Sail is a new App.net OS X client from indie developer Keith Smiley. Let’s take a moment to highlight the fact that this developer is not from the hot bed of innovation in California, but South Carolina. +1 for home state geeks!
While the directory for App.net clients continues to grow, Smiley took a different approach and created an app just for posting. We can all agree that even with the best intentions the timeline has a sneaky way of sucking you in. Goodbye productivity. Now I know Sail is not totally unique in its approach – Snabb – but I have only used Sail. So taking inspiration from a wonderful Twitter client, Wren, Smiley set out to achieve distraction free posting to App.net. He has accomplished that with Sail.
Sail is simple and straight forward. Compose, post and you are done. The app’s small window only has the character counter and a post button. You do not get more minimalistic than that. With specialized features hidden or removed completely, Sail allows you to focus on your post and get back to your work. And for those times when your muse stops by you can open numerous compose windows to capture every clever thought. Sail also allows you to post to multiple App.net accounts and crosspost to Twitter. See, I told you it is the little app that can.
With Sail only being version 1.0.4 at the time of this review it has just started to find itself. So this means there will surely be lots of new features added as users share feedback. Not to mention the constantly evolving App.net platform. Some things that would add to my experience with Sail would be a larger compose window, or at least the ability to adjust the size. App.net’s (awesome) character limit of 256 characters really allows for your thoughts to breath. Sail’s compose window should as well. Another way to better sync with the App.net network is auto completion of usernames. Either pulling from a list of recent interactions or at least those you follow.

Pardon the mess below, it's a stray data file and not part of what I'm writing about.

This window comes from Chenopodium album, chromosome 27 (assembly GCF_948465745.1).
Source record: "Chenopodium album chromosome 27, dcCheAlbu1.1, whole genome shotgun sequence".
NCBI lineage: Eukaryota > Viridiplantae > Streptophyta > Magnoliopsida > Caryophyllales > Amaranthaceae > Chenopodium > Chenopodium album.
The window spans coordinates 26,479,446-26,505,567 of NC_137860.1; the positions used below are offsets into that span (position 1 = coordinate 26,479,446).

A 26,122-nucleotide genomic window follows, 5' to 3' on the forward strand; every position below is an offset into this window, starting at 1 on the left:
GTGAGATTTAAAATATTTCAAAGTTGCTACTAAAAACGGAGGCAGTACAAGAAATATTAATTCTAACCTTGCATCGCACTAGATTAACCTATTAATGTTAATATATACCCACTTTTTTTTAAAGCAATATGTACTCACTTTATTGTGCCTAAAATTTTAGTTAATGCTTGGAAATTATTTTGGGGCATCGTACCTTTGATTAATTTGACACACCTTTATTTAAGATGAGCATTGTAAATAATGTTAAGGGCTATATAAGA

Now my next group of feature requests are a little tougher to ask for because they directly conflict with the simplistic interface I already love. Sail offers the ability to add inline URLs through markdown formatting. Chalk it up my rudimentary knowledge of markdown, but a button to attach a link would be nice. I also blame the iOS app Felix for spoiling me on the feature and how it handles input. Inline links not only save on the character count, but they look so much cleaner. Wrapping up my wish list would be the ability to attach photos via App.net’s file hosting, a “save draft” button or a prompt to save when closing the window. Currently in Sail you save a draft via key command or a menu option.
Drafts are a driving force on how a social app stacks up for me. As an avid user of the Wren Twitter client, I really found the draft drawer helpful for capturing my thoughts in the moment, but holding them for the right time to post. Rate of interactions prove time and time again that my 3A.M. ramblings fall on deaf ears. If I want answers or feedback to a post best to save it for when my network is awake.
Sail is a welcomed addition the App.net family of third party clients. For me it fits perfectly into my daily workflow. I can keep sharing gems of the interwebs during my breaks in work. Instead of taking breaks from the App.net timeline for some work.
Sail is available in the Mac App Store for $2.99. Requires 10.8 or later and a 64-bit processor.
UPDATE: Damn this kid works fast! Sail has already pushed out version 1.1.1 and it addresses some of the requests I had. A new easier option for adding inline URLs and a “save to drafts” prompt when closing a window. Updates on the roadmap: image attachments, an adjustable window and auto completing usernames (That one is harder than you would think).
Disclosure: I received a beta version of Sail to review. I have since purchased the retail version.